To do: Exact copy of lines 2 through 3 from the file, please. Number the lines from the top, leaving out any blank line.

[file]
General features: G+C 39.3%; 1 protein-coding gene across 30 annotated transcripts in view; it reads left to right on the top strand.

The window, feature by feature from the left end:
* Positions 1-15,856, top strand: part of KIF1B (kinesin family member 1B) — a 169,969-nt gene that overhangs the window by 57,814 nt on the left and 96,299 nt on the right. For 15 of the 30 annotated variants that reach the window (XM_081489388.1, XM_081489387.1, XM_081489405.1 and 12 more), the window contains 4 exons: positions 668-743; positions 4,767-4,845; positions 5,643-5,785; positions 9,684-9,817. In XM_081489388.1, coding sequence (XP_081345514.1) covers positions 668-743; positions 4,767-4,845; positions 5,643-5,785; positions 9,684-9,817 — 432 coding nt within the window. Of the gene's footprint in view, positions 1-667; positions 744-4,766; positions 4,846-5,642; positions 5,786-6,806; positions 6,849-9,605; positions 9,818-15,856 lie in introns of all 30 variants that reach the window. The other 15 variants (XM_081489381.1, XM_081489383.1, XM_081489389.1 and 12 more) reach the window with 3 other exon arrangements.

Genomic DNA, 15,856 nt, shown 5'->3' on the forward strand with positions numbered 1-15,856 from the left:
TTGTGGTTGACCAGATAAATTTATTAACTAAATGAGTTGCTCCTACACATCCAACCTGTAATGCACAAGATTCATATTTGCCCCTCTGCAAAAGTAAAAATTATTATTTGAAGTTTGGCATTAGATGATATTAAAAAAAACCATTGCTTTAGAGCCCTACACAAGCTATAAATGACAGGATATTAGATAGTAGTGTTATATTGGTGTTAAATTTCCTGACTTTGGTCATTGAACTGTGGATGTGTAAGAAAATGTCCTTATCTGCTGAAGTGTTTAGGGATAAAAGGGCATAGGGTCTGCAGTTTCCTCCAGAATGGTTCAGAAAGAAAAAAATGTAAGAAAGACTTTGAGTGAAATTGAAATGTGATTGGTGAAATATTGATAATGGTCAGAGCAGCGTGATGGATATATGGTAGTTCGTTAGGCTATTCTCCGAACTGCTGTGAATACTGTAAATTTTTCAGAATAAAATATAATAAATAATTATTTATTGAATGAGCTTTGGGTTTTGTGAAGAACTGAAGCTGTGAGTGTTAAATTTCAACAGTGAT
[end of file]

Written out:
The window, feature by feature from the left end:
* Positions 1-15,856, top strand: part of KIF1B (kinesin family member 1B) — a 169,969-nt gene that overhangs the window by 57,814 nt on the left and 96,299 nt on the right. For 15 of the 30 annotated variants that reach the window (XM_081489388.1, XM_081489387.1, XM_081489405.1 and 12 more), the window contains 4 exons: positions 668-743; positions 4,767-4,845; positions 5,643-5,785; positions 9,684-9,817. In XM_081489388.1, coding sequence (XP_081345514.1) covers positions 668-743; positions 4,767-4,845; positions 5,643-5,785; positions 9,684-9,817 — 432 coding nt within the window. Of the gene's footprint in view, positions 1-667; positions 744-4,766; positions 4,846-5,642; positions 5,786-6,806; positions 6,849-9,605; positions 9,818-15,856 lie in introns of all 30 variants that reach the window. The other 15 variants (XM_081489381.1, XM_081489383.1, XM_081489389.1 and 12 more) reach the window with 3 other exon arrangements.